The California Black Chamber of Commerce (CBCC) and the California Legislative Black Caucus (CLBC) recognized the success of 16 thriving Black-owned businesses at its annual Legislative Business Brunch at the Citizen Hotel in Sacramento.
Last week, Assemblymember Corey A. Jackson (D-Riverside) introduced Assembly Bill (AB) 742, legislation that would prohibit the use of police canines for arrests, apprehensions and crowd control.
The members of the California Task Force to Study and Develop Reparations Proposals for African Americans are preparing the pretext for recommending a modern-day Freedmen’s Bureau that will be critical for compensating descendants of enslaved Blacks for the injustices of slavery and Jim Crow discrimination they suffered.
There was no “protect and serve.” Just an out of control and outside-the-bounds-of-their-authority attack on an unarmed Black man, said Sen. Seven Bradford (D-Gardena)
Samual Nathaniel Brown said he is not surprised that Assemblymember Lori Wilson (D-Suisun City) picked up the baton to carry on the fight to eradicate the phrase “involuntary servitude except as a punishment to crime” from California’s Constitution.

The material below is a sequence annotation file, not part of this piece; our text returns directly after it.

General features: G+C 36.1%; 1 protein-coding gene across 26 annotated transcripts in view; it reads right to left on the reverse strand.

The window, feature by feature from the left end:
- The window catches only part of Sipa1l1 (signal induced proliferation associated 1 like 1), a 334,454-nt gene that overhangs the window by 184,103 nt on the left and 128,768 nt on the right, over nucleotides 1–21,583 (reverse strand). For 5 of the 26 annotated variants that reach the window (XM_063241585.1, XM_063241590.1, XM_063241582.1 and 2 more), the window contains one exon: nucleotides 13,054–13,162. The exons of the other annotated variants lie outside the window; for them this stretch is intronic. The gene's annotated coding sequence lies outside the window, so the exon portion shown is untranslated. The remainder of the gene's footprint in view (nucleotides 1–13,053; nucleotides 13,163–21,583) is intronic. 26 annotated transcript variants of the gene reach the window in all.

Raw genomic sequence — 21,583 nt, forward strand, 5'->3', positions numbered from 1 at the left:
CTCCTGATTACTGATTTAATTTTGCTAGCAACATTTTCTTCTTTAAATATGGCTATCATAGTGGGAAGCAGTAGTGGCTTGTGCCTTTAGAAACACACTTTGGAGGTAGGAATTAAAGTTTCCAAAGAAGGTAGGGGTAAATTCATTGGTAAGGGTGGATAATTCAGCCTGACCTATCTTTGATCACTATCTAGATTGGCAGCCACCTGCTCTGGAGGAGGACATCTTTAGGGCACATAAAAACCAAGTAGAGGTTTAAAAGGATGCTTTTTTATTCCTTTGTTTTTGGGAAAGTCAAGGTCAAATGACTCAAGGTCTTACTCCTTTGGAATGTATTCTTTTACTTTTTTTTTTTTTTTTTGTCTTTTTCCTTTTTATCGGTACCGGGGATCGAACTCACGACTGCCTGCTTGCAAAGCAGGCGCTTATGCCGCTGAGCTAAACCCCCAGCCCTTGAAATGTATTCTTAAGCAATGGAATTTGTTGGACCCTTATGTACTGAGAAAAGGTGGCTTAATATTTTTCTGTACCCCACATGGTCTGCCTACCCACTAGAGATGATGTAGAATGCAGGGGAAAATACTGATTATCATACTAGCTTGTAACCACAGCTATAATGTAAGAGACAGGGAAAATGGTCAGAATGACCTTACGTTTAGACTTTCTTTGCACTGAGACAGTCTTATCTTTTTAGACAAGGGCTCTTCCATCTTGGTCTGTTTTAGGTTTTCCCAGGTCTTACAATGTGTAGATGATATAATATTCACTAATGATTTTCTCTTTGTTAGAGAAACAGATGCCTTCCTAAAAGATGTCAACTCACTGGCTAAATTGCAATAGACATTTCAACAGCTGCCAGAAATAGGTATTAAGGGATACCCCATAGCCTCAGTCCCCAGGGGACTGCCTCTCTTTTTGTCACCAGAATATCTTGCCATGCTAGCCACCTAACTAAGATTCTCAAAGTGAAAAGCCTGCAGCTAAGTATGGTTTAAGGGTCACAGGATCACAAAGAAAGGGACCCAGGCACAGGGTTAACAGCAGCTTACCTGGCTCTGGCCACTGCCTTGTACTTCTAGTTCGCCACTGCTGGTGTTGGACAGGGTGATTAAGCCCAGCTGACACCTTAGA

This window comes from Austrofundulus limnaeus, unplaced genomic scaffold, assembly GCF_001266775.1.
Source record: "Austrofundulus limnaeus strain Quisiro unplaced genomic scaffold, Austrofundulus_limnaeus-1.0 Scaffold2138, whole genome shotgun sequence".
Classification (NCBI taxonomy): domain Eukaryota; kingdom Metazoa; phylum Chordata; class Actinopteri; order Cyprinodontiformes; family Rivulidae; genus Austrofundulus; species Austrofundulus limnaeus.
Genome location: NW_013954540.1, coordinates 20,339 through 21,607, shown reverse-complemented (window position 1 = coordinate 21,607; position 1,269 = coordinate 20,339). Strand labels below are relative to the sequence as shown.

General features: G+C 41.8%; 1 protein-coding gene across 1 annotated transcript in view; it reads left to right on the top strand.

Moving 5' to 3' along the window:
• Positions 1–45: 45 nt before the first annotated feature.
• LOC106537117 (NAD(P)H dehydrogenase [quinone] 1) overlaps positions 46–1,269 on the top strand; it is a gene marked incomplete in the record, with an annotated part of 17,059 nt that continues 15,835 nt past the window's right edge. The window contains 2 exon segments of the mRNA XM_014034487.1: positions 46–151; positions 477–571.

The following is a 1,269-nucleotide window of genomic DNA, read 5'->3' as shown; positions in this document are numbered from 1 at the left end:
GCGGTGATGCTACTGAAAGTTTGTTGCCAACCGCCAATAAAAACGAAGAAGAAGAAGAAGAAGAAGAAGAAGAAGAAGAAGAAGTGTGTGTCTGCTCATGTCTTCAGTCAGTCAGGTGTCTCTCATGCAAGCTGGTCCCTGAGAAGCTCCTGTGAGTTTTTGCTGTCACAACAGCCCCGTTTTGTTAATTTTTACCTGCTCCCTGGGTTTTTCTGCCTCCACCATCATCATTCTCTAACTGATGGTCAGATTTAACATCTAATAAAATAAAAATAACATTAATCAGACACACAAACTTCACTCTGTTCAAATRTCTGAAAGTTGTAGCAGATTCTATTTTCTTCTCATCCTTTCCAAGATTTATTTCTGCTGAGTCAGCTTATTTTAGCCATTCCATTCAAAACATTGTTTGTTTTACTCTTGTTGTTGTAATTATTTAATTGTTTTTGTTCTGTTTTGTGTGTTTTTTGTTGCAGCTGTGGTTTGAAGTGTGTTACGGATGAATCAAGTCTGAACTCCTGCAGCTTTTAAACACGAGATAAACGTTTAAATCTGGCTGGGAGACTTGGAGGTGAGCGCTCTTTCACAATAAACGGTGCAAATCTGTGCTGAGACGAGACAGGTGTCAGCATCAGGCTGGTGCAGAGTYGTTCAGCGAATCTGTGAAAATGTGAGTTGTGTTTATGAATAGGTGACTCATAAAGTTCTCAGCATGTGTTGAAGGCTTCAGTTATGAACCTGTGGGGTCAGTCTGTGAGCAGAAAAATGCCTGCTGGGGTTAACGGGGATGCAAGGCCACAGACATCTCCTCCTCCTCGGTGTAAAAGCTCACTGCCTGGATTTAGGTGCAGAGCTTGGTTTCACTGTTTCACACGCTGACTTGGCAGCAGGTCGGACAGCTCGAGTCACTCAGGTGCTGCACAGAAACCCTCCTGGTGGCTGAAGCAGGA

This week, the California Legislative Black Caucus (CLBC) is celebrating Black History Month in Sacramento with its Annual Legislative Business Brunch, an event organized to honor Black-owned businesses across the state.
Last September, Gov. Gavin Newsom signed Assembly Bill (AB) 257 into law. Supporters of the legislation, authored by Assemblymember Chris Holden (D-Pasadena), hailed it for its promise to provide a minimum wage and improve working conditions for fast food workers.
On Jan. 30, the heirs of Bruce’s Beach finalized the sale of the land they just reclaimed last year back to Los Angeles County for $20 million.
Last week, Assemblymember Isaac Bryan (D-Los Angeles) the chair of the Assembly’s Committee on Elections introduced Assembly Constitutional Amendment 4 (ACA-4).
April Valentine, 31, planned to celebrate her new birth with family and friends, but instead her loved ones found themselves in front of Centinela Hospital in Inglewood on Jan. 28, protesting her death.